This was an eventful week in politics in the US and there could be a significant impact on immigration. Mitt Romney, a leading Republican candidate who was in favor of tough new immigration laws, dropped out of the race and Senator John McCain became the likely nominee. McCain is one of the most progressive members of Congress on immigration issues and was the lead sponsor of immigration reform legislation last year.
So what does this mean for immigration legislation? Ive written a pair of pieces on my blog at http://blogs.ilw.com/gregsiskind that offers my take:
A Piece of Advice for the Democrats
I've had this little idea floating around for the last few months, but did not want to discuss it until McCain locked up the nomination. I think you'll understand why when you read further.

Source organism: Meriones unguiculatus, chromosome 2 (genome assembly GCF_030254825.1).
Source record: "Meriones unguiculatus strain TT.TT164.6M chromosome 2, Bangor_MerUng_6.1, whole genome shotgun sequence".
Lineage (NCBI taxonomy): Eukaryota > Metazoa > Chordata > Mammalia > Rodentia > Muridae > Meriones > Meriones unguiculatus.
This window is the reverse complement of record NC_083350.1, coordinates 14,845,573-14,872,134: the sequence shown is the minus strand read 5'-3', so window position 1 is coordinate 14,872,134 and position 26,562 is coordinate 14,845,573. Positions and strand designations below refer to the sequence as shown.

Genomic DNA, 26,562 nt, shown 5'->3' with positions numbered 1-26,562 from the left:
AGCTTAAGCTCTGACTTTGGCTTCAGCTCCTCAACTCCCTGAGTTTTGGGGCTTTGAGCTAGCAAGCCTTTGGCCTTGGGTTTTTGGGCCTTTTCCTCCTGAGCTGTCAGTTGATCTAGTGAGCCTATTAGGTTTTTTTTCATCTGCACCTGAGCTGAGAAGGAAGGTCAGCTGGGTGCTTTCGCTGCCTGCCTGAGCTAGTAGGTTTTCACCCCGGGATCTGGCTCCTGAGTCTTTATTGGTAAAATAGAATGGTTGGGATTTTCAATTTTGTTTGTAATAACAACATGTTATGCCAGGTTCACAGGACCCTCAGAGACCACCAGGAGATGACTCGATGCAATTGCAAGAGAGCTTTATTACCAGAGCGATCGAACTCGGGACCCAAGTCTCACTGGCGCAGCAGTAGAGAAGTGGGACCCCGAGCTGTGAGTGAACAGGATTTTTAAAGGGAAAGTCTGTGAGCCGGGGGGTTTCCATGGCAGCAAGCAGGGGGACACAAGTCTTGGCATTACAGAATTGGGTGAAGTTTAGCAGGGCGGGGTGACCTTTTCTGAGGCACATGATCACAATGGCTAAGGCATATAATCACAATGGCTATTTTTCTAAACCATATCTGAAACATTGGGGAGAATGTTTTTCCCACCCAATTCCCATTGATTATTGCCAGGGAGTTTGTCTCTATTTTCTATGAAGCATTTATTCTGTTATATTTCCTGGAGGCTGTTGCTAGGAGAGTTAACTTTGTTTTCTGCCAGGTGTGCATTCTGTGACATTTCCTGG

John McCain is still supporting comprehensive immigration reform and just recently told Tim Russert of NBC that he believes the bill bearing his name was correct two years ago and he would vote for it if he had the opportunity today. I believe him.
Let's just suppose Majority Leader Harry Reid and Speaker Nancy Pelosi decided to bring back the 2006 version of the comprehensive immigration reform bill - the good one - and schedule it for, let's say, a good several weeks of very public debate this spring or summer in each House. Do you think the GOP is going to allow their rank and file members to attack their nominee day in day out over the immigration issue? If they do, the results could be disastrous as McCain will be going around the country trying to unite a very fractured party that is already pretty suspicious of his conservative bona fides. Can you imagine one Republican after another having to come to the microphone to denounce the McCain-Kennedy bill (and that's what Reid and Pelosi need to call it every chance they get)? And then McCain being dogged by reporters asking about it multiple times each day?